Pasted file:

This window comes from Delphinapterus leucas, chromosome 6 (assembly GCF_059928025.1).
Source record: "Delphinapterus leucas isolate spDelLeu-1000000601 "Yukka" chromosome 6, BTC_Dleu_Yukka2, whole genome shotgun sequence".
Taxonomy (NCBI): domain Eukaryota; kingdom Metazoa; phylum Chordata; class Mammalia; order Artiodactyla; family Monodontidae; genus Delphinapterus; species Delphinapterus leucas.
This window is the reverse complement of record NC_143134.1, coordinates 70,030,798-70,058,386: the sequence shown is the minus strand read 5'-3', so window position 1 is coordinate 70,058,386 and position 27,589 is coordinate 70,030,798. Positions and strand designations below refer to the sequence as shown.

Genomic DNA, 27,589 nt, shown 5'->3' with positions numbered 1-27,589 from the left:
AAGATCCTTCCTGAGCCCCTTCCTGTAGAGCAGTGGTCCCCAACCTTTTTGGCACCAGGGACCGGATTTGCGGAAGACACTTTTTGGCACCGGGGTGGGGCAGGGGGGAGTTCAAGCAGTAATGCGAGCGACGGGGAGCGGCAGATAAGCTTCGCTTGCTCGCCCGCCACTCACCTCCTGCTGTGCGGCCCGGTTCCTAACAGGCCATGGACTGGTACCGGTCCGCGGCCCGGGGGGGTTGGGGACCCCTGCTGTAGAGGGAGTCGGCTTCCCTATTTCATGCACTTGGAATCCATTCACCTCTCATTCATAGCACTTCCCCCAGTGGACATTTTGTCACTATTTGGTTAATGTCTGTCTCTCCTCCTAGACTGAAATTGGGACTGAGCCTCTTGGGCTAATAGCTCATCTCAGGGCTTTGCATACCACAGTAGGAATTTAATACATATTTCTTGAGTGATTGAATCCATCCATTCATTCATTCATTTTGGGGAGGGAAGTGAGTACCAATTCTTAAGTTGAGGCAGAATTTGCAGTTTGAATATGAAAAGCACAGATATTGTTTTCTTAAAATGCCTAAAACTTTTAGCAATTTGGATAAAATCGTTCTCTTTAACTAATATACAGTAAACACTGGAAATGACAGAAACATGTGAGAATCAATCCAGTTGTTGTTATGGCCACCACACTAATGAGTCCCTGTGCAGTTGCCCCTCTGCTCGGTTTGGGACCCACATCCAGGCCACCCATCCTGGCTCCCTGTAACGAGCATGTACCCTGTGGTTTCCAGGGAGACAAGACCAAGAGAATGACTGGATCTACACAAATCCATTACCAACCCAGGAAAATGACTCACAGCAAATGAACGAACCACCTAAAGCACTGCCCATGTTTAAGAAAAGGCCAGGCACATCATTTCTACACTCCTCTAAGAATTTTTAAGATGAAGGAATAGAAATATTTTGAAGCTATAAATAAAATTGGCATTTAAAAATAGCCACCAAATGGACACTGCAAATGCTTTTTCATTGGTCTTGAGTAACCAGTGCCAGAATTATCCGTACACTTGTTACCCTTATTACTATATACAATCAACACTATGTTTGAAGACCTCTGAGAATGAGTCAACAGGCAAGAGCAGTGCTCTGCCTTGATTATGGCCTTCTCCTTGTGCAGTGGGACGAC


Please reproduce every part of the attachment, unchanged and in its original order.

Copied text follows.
This window comes from Delphinapterus leucas, chromosome 6 (assembly GCF_059928025.1).
Source record: "Delphinapterus leucas isolate spDelLeu-1000000601 "Yukka" chromosome 6, BTC_Dleu_Yukka2, whole genome shotgun sequence".
Taxonomy (NCBI): domain Eukaryota; kingdom Metazoa; phylum Chordata; class Mammalia; order Artiodactyla; family Monodontidae; genus Delphinapterus; species Delphinapterus leucas.
This window is the reverse complement of record NC_143134.1, coordinates 70,030,798-70,058,386: the sequence shown is the minus strand read 5'-3', so window position 1 is coordinate 70,058,386 and position 27,589 is coordinate 70,030,798. Positions and strand designations below refer to the sequence as shown.

Genomic DNA, 27,589 nt, shown 5'->3' with positions numbered 1-27,589 from the left:
AAGATCCTTCCTGAGCCCCTTCCTGTAGAGCAGTGGTCCCCAACCTTTTTGGCACCAGGGACCGGATTTGCGGAAGACACTTTTTGGCACCGGGGTGGGGCAGGGGGGAGTTCAAGCAGTAATGCGAGCGACGGGGAGCGGCAGATAAGCTTCGCTTGCTCGCCCGCCACTCACCTCCTGCTGTGCGGCCCGGTTCCTAACAGGCCATGGACTGGTACCGGTCCGCGGCCCGGGGGGGTTGGGGACCCCTGCTGTAGAGGGAGTCGGCTTCCCTATTTCATGCACTTGGAATCCATTCACCTCTCATTCATAGCACTTCCCCCAGTGGACATTTTGTCACTATTTGGTTAATGTCTGTCTCTCCTCCTAGACTGAAATTGGGACTGAGCCTCTTGGGCTAATAGCTCATCTCAGGGCTTTGCATACCACAGTAGGAATTTAATACATATTTCTTGAGTGATTGAATCCATCCATTCATTCATTCATTTTGGGGAGGGAAGTGAGTACCAATTCTTAAGTTGAGGCAGAATTTGCAGTTTGAATATGAAAAGCACAGATATTGTTTTCTTAAAATGCCTAAAACTTTTAGCAATTTGGATAAAATCGTTCTCTTTAACTAATATACAGTAAACACTGGAAATGACAGAAACATGTGAGAATCAATCCAGTTGTTGTTATGGCCACCACACTAATGAGTCCCTGTGCAGTTGCCCCTCTGCTCGGTTTGGGACCCACATCCAGGCCACCCATCCTGGCTCCCTGTAACGAGCATGTACCCTGTGGTTTCCAGGGAGACAAGACCAAGAGAATGACTGGATCTACACAAATCCATTACCAACCCAGGAAAATGACTCACAGCAAATGAACGAACCACCTAAAGCACTGCCCATGTTTAAGAAAAGGCCAGGCACATCATTTCTACACTCCTCTAAGAATTTTTAAGATGAAGGAATAGAAATATTTTGAAGCTATAAATAAAATTGGCATTTAAAAATAGCCACCAAATGGACACTGCAAATGCTTTTTCATTGGTCTTGAGTAACCAGTGCCAGAATTATCCGTACACTTGTTACCCTTATTACTATATACAATCAACACTATGTTTGAAGACCTCTGAGAATGAGTCAACAGGCAAGAGCAGTGCTCTGCCTTGATTATGGCCTTCTCCTTGTGCAGTGGGACGAC